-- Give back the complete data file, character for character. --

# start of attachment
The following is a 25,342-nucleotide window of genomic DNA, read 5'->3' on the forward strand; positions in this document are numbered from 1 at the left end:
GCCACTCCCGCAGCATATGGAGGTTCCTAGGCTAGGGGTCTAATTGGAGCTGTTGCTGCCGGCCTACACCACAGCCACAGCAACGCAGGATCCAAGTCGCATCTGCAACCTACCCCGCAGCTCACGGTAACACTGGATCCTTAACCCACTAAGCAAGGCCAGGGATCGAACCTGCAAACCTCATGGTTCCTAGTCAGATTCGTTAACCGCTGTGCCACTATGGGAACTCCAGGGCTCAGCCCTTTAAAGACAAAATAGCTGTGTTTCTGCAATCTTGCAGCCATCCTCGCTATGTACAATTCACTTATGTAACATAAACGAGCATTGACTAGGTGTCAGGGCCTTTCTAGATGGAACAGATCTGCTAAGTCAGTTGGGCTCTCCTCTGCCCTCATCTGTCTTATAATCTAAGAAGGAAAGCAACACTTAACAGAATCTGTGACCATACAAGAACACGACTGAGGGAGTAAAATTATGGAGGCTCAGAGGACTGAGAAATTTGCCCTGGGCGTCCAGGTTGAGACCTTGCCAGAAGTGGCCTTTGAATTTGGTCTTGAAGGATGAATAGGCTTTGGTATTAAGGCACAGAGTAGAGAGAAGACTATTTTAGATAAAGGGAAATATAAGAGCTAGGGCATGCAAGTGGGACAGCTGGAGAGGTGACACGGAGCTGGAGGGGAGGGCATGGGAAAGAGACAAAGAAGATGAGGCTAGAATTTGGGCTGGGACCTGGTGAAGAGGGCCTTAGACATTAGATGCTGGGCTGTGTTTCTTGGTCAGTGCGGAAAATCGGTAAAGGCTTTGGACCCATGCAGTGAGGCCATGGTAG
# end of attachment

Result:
The following is a 25,342-nucleotide window of genomic DNA, read 5'->3' on the forward strand; positions in this document are numbered from 1 at the left end:
GCCACTCCCGCAGCATATGGAGGTTCCTAGGCTAGGGGTCTAATTGGAGCTGTTGCTGCCGGCCTACACCACAGCCACAGCAACGCAGGATCCAAGTCGCATCTGCAACCTACCCCGCAGCTCACGGTAACACTGGATCCTTAACCCACTAAGCAAGGCCAGGGATCGAACCTGCAAACCTCATGGTTCCTAGTCAGATTCGTTAACCGCTGTGCCACTATGGGAACTCCAGGGCTCAGCCCTTTAAAGACAAAATAGCTGTGTTTCTGCAATCTTGCAGCCATCCTCGCTATGTACAATTCACTTATGTAACATAAACGAGCATTGACTAGGTGTCAGGGCCTTTCTAGATGGAACAGATCTGCTAAGTCAGTTGGGCTCTCCTCTGCCCTCATCTGTCTTATAATCTAAGAAGGAAAGCAACACTTAACAGAATCTGTGACCATACAAGAACACGACTGAGGGAGTAAAATTATGGAGGCTCAGAGGACTGAGAAATTTGCCCTGGGCGTCCAGGTTGAGACCTTGCCAGAAGTGGCCTTTGAATTTGGTCTTGAAGGATGAATAGGCTTTGGTATTAAGGCACAGAGTAGAGAGAAGACTATTTTAGATAAAGGGAAATATAAGAGCTAGGGCATGCAAGTGGGACAGCTGGAGAGGTGACACGGAGCTGGAGGGGAGGGCATGGGAAAGAGACAAAGAAGATGAGGCTAGAATTTGGGCTGGGACCTGGTGAAGAGGGCCTTAGACATTAGATGCTGGGCTGTGTTTCTTGGTCAGTGCGGAAAATCGGTAAAGGCTTTGGACCCATGCAGTGAGGCCATGGTAG